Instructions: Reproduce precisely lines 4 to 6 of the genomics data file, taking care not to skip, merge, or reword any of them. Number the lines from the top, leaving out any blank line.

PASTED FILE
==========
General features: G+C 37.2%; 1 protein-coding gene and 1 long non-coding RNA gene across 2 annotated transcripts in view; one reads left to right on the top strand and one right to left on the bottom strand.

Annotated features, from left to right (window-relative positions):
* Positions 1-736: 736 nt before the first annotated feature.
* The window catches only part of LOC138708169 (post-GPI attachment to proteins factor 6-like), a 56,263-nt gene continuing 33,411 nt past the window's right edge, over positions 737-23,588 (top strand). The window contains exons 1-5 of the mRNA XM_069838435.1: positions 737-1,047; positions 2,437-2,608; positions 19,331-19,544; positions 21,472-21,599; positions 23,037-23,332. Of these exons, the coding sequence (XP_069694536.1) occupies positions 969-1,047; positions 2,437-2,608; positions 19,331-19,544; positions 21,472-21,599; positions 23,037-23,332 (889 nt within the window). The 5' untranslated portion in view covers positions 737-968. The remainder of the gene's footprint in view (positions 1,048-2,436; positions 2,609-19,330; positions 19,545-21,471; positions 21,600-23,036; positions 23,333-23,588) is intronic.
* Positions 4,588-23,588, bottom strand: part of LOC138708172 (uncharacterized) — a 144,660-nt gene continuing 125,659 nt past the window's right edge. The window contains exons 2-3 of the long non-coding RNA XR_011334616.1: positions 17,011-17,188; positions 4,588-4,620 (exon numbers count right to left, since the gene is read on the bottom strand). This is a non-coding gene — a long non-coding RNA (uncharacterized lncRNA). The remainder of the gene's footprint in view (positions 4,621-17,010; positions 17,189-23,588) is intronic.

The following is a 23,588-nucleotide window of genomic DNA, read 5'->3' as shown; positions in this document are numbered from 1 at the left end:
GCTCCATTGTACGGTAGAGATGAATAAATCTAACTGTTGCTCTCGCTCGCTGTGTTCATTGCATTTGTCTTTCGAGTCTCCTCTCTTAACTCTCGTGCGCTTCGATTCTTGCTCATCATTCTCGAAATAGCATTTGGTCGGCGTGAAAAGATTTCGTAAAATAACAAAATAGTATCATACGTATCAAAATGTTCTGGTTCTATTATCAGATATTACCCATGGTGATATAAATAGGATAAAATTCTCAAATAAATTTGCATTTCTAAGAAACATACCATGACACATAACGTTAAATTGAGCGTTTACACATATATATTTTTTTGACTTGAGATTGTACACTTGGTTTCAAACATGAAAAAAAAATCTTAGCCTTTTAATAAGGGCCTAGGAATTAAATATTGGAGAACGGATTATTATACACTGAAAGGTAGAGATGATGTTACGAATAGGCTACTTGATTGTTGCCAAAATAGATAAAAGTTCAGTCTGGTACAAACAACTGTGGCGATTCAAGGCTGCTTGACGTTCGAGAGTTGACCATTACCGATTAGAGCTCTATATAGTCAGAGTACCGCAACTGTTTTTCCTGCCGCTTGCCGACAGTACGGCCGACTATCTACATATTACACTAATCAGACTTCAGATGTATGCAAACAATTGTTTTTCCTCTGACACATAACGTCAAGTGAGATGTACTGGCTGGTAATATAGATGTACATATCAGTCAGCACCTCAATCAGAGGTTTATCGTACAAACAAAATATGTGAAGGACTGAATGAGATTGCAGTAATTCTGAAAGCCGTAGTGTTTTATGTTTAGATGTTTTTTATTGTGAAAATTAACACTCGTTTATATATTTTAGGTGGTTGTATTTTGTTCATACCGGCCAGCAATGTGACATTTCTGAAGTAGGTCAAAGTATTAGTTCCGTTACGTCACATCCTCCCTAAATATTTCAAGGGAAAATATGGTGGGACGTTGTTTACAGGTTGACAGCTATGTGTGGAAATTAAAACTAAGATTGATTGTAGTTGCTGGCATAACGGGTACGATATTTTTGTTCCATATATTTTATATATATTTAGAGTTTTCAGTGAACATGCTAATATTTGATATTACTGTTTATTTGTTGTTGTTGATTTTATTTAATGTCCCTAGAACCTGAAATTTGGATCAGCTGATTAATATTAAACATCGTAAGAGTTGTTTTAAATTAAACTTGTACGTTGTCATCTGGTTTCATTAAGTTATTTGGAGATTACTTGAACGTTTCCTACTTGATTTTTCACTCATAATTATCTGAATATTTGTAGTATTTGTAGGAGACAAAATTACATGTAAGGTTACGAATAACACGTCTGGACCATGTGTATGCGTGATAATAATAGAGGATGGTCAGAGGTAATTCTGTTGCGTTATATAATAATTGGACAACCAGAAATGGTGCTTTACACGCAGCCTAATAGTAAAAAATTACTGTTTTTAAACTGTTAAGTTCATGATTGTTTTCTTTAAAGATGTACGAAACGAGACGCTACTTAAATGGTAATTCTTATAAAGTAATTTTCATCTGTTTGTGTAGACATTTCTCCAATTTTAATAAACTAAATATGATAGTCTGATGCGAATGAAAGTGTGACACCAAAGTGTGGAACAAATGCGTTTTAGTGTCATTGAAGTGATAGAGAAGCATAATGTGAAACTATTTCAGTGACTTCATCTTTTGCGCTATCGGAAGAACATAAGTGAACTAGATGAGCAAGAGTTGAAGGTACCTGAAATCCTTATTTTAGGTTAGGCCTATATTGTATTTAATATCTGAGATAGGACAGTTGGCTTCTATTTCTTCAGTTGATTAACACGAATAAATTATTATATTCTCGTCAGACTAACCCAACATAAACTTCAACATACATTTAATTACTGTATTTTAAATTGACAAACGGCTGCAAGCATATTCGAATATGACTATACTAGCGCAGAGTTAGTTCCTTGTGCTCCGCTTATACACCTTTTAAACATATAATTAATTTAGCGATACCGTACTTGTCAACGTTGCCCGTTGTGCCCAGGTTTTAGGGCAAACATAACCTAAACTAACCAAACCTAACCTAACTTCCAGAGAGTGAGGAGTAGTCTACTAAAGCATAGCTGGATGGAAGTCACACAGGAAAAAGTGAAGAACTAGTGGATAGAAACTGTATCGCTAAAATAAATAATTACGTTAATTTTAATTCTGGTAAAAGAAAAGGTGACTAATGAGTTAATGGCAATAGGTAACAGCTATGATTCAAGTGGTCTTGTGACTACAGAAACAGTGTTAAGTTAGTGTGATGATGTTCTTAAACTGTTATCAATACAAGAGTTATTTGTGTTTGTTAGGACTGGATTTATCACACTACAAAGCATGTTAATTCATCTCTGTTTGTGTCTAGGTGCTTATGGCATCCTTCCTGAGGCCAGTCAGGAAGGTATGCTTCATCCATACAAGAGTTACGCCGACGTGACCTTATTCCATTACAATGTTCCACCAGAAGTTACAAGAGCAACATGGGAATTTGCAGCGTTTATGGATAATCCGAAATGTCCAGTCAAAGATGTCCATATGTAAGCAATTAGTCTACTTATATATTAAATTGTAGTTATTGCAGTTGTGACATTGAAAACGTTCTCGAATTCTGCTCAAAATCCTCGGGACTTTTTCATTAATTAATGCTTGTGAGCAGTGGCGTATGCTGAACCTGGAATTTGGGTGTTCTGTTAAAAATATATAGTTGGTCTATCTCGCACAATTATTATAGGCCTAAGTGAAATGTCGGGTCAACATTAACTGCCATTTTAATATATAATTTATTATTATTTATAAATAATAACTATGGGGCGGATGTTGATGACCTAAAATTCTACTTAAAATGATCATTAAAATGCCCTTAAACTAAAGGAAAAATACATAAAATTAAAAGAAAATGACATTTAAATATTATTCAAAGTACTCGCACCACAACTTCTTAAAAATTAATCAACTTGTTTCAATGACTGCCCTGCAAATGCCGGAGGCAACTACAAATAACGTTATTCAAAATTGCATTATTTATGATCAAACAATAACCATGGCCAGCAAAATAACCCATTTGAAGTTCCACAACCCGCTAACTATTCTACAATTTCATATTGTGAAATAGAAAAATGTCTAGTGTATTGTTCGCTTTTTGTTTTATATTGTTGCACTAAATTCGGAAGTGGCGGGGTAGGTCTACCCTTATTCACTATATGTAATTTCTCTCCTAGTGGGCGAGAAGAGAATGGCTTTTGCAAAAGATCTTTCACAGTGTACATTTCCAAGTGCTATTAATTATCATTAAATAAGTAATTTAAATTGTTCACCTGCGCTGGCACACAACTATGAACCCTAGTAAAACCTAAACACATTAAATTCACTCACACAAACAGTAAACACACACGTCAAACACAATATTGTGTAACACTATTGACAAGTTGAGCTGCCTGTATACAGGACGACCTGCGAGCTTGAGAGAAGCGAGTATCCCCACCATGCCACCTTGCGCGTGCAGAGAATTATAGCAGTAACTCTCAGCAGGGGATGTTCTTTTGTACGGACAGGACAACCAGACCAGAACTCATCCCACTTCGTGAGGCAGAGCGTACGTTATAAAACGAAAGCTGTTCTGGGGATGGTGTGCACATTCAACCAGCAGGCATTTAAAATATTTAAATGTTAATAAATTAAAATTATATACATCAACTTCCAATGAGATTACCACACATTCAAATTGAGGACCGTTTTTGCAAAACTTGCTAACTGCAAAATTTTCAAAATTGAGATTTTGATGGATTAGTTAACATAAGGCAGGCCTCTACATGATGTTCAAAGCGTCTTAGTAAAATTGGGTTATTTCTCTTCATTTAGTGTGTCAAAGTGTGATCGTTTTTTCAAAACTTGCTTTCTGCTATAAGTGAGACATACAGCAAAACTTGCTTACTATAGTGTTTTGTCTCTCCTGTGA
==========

* The window catches only part of LOC138708169 (post-GPI attachment to proteins factor 6-like), a 56,263-nt gene continuing 33,411 nt past the window's right edge, over positions 737-23,588 (top strand). The window contains exons 1-5 of the mRNA XM_069838435.1: positions 737-1,047; positions 2,437-2,608; positions 19,331-19,544; positions 21,472-21,599; positions 23,037-23,332. Of these exons, the coding sequence (XP_069694536.1) occupies positions 969-1,047; positions 2,437-2,608; positions 19,331-19,544; positions 21,472-21,599; positions 23,037-23,332 (889 nt within the window). The 5' untranslated portion in view covers positions 737-968. The remainder of the gene's footprint in view (positions 1,048-2,436; positions 2,609-19,330; positions 19,545-21,471; positions 21,600-23,036; positions 23,333-23,588) is intronic.
* Positions 4,588-23,588, bottom strand: part of LOC138708172 (uncharacterized) — a 144,660-nt gene continuing 125,659 nt past the window's right edge. The window contains exons 2-3 of the long non-coding RNA XR_011334616.1: positions 17,011-17,188; positions 4,588-4,620 (exon numbers count right to left, since the gene is read on the bottom strand). This is a non-coding gene — a long non-coding RNA (uncharacterized lncRNA). The remainder of the gene's footprint in view (positions 4,621-17,010; positions 17,189-23,588) is intronic.

The following is a 23,588-nucleotide window of genomic DNA, read 5'->3' as shown; positions in this document are numbered from 1 at the left end: